The long awaited Skills and Post-16 Education Bill was introduced to Parliament on 18 May, putting in legislative form the proposals brought forward by the government in the skills for jobs white paper published in January of this year.
The Bill includes a number of important changes to the further education (FE) sector, and will involve greater powers being allocated to the Secretary of State for Education.
What are the key changes?
In the government’s own words, the key changes are:
- Embedding employers in the heart of the skills system, by making it a legal requirement that employers and colleges collaborate to develop skills plans so that the training on offer meets the need of local areas, and so people no longer have to leave their home-towns to find great jobs;
- Supporting the transformation of the current student loans system which will give every adult access to a flexible loan for higher-level education and training at university or college, useable at any point in their lives; and
- Introducing new powers to intervene when colleges are failing to deliver good outcomes for the communities they serve, and to direct structural change where needed to ensure colleges improve.
How the Bill seeks to achieve the key changes
The Bill, if enacted, will require the development of local skills improvement plans and places an obligation on college governing bodies to regularly review provision in relation to local skills need.
At this stage there is a lack of information in the Bill about how the “lifelong loan entitlement”, trumpeted in the white paper, and intended to make student loan finance available for an equivalent of four years’ study throughout life across post-compulsory further and higher education, will work. The government has promised more information on this as the Bill progresses through Parliament.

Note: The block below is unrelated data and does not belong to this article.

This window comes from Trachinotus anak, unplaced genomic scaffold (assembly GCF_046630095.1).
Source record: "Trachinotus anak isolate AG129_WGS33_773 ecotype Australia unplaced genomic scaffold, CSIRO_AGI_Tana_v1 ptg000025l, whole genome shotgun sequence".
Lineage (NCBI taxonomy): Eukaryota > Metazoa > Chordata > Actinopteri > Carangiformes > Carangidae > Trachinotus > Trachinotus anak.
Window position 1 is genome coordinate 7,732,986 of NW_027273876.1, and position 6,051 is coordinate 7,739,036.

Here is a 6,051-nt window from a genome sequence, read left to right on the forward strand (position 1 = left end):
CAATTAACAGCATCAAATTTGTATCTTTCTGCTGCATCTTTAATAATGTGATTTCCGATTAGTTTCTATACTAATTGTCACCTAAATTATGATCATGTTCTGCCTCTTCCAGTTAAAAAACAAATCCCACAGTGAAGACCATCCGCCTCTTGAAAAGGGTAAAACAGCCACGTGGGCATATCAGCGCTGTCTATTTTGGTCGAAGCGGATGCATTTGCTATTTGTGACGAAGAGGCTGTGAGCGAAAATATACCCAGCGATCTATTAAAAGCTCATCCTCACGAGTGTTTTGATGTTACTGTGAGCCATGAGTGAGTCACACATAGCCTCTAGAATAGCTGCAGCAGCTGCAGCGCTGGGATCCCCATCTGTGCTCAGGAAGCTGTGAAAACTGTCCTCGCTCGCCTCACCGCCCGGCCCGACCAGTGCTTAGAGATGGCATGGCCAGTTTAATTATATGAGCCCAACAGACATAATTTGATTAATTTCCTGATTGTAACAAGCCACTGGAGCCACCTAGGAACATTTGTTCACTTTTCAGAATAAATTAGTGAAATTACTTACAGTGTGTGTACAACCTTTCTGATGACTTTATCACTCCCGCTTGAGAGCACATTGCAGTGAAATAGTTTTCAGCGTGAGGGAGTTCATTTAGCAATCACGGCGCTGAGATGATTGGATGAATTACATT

The structural changes referred to will potentially include forced mergers, which if actually used, will demonstrate a far greater willingness on the part of the government to intervene in the sector.
A number of sector leaders have cautiously welcomed the plans, albeit with some degree of alarm raised by what many see as a centralisation of powers in the hands of the Department for Education and with the Secretary of State.
Renewed importance of the further education sector
At the very least, the plans and the surrounding messaging from the government, are a further illustration of the renewed importance being placed on the FE sector post Brexit.
This is surely a welcome sign, and the Chief Executive of the Association of Colleges, David Hughes, has said that: “[The] legislation is confirmation that colleges will be central to the country’s economic recovery. For too long the snobbery towards further education has meant it’s been neglected and the Skills and Post 16 Education Bill is a chance to put that right.”
The changes also represent a pivot away from a focus on the higher education (HE) sector, with the government being at pains to emphasise the importance of FE in helping the country to recover from the economic impact of Covid-19, as well as speaking to the government’s much talked about “levelling up” agenda.
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We will continue to analyse the Bill, and monitor for details yet to emerge, as it progresses through Parliament.
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